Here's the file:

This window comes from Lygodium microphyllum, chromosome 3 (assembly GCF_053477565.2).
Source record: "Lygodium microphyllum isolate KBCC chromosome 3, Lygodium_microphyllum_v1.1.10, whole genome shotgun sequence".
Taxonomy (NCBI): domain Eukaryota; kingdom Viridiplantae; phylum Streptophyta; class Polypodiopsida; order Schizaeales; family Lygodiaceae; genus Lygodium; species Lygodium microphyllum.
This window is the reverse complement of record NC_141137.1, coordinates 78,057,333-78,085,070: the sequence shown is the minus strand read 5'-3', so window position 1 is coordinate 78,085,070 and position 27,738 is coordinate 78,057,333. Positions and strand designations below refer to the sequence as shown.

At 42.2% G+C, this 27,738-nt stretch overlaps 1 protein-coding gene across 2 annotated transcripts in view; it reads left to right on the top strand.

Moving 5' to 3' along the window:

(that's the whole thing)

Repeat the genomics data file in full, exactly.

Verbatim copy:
This window comes from Lygodium microphyllum, chromosome 3 (assembly GCF_053477565.2).
Source record: "Lygodium microphyllum isolate KBCC chromosome 3, Lygodium_microphyllum_v1.1.10, whole genome shotgun sequence".
Taxonomy (NCBI): domain Eukaryota; kingdom Viridiplantae; phylum Streptophyta; class Polypodiopsida; order Schizaeales; family Lygodiaceae; genus Lygodium; species Lygodium microphyllum.
This window is the reverse complement of record NC_141137.1, coordinates 78,057,333-78,085,070: the sequence shown is the minus strand read 5'-3', so window position 1 is coordinate 78,085,070 and position 27,738 is coordinate 78,057,333. Positions and strand designations below refer to the sequence as shown.

At 42.2% G+C, this 27,738-nt stretch overlaps 1 protein-coding gene across 2 annotated transcripts in view; it reads left to right on the top strand.

Moving 5' to 3' along the window: